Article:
Everything you need to know about micromobility from what it is, to how it can affect getting around your city.
If you’ve travelled through a major U.S. city recently, you may have noticed a new fleet of micromobility options. Gaining popularity as manufacturers rush to disrupt the transportation market, micromobility is a new trend that is poised to break into the Canadian market; Ontario initiated a five-year e-scooter pilot study at the close of 2019. With that in mind, we lay out the basics for you.
Micromobility can be a catchall term for various device types, but typically includes “e-scooters, electric bikes, and pedal bikes, whether docked or dockless.” Electric scooters are the fastest-growing micromobility device on the market, and often find themselves in the heart of controversy as cities try to figure out a model of best fit
A micromobility device is typically connected to the user via a mobile app, which will provide location services as well as facilitate rental transactions. Riders unlock the device via their phone, and are charged based on the length of time they use the device
Key players in the industry include Bird and Lime, with ridesharing companies, such as Lyft and Uber, entering the market as well. New companies are racing to join, with Indian bike rental startup, Bounce, raising $105M in a new round of funding, while others report massive amounts of growth. Uber’s entry in the market, Jump, reported five million trips over eight months throughout its European markets
The shared micromobility movement appeals to many. Environmental pundits love the zero-emissions electric (or self-propelled) nature of the devices, while some urbanites claim micromobility options reduce congestion, giving users car-alternatives for shorter trips. Municipalities struggle with implementation, citing issues related to accessibility, traffic flow disruption and safety concerns, signifying that there are larger issues that need to be solved for micromobility to move into the future.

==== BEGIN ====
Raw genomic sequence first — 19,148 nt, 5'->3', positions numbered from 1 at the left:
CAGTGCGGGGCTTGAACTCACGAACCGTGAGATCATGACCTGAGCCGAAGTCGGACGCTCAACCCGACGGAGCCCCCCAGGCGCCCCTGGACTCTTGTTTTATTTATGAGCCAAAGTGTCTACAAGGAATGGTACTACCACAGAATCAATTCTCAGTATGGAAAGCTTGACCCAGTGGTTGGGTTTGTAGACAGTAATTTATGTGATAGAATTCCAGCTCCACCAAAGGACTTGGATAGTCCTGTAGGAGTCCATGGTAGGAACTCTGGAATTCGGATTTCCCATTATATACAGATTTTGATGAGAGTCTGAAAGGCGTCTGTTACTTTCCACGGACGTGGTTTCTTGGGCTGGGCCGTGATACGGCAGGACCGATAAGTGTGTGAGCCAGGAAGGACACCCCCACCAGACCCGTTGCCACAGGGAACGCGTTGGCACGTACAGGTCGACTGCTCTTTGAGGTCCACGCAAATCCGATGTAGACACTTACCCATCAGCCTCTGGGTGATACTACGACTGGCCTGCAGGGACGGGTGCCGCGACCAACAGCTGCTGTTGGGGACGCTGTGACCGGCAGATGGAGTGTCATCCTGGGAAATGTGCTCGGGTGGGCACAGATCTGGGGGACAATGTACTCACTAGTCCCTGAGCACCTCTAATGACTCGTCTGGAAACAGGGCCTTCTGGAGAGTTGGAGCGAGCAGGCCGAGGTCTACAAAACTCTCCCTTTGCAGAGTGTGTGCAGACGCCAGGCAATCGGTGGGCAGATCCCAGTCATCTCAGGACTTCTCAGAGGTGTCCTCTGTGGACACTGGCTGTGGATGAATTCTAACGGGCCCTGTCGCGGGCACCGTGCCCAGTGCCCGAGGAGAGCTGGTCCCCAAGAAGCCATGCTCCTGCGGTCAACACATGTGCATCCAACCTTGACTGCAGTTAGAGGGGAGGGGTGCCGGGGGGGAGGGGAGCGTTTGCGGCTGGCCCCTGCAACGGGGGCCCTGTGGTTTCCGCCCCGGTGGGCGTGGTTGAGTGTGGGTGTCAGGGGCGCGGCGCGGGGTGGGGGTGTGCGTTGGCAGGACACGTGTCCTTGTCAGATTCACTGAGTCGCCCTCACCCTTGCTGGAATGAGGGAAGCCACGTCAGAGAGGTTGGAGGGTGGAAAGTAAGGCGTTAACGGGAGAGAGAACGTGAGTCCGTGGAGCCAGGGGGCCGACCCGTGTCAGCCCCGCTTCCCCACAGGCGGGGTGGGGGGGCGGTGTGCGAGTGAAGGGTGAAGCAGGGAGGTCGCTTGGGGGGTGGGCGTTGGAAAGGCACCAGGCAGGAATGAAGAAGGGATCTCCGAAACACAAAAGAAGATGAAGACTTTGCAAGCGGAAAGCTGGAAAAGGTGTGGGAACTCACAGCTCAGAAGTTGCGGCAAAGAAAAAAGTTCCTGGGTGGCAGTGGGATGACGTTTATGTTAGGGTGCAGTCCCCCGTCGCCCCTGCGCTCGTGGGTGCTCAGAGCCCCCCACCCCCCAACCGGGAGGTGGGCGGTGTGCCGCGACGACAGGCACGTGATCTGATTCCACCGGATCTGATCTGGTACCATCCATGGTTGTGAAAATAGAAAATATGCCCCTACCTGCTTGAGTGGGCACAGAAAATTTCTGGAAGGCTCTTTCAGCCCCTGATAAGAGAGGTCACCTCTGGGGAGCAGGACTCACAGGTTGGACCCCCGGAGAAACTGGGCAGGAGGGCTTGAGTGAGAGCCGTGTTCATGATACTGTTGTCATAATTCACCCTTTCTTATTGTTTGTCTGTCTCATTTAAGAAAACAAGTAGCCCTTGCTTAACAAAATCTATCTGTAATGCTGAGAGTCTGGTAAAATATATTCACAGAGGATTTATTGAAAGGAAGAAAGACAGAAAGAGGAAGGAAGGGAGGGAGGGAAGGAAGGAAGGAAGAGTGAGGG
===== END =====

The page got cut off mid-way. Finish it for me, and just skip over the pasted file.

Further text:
While micromobility has had some growing pains, the outlook is promising; several major funding investments and acquisitions have taken place. Industry leaders – such as Spin – continue to expand into warm-weather markets, while research and design continue to evolve micromobility in new directions. Recent developments that have been encouraged by municipal regulations include accessible options to service all types of riders.
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Safety concerns are complex for micromobility devices. E-scooters often travel on sidewalks, in bike lanes, and alongside vehicle traffic, creating confusion for all road users. There are increasing movements to regulate micromobility devices, and ensure the deployment is well managed.
Both Toronto and Ontario are reviewing their options through pilots and trial studies. Researchers are also diving deep, trying to understand safety issues as devices rapidly show up on city streets. Preliminary studies have shown that e-scooters aren’t any less safe than other similar transportation options, but require a supportive infrastructure to be successful.
Whether you’re a rider or a driver, micromobility solutions require awareness – particularly as regulations evolve to support them. Riders need to ensure they prepare before they go, by downloading the device app and familiarizing themselves with the rules, as well as the process.
While helmets aren’t mandatory, they are a good idea. Some e-scooter companies offer rebates on helmets to encourage usage. When you’re on your ride, be especially mindful of all other road users. Choose to ride on the sidewalk? Make sure you watch out for pedestrians, ride slowly to maximize reaction time, and follow all posted signage
If the device is dockless, you can leave it anywhere when you’re done with your ride. Look out for others, and make sure the paths aren’t blocked. Unless otherwise noted, scooters are a one-person ride, and should always be used sober.
For drivers, the influx of devices can really impact traffic flow. Give users ample space while passing, and treat them like any other vulnerable road user. In certain destinations, tourists are major users of micromobility devices, and may not be familiar with the local rules of the road. Be prepared to react to the unexpected
Micromobility is still finding its footing in many communities, but is a promising transportation alternative. Stay on top of your community’s stance on them, and check them out when you travel – you never know what (or who) will roll by!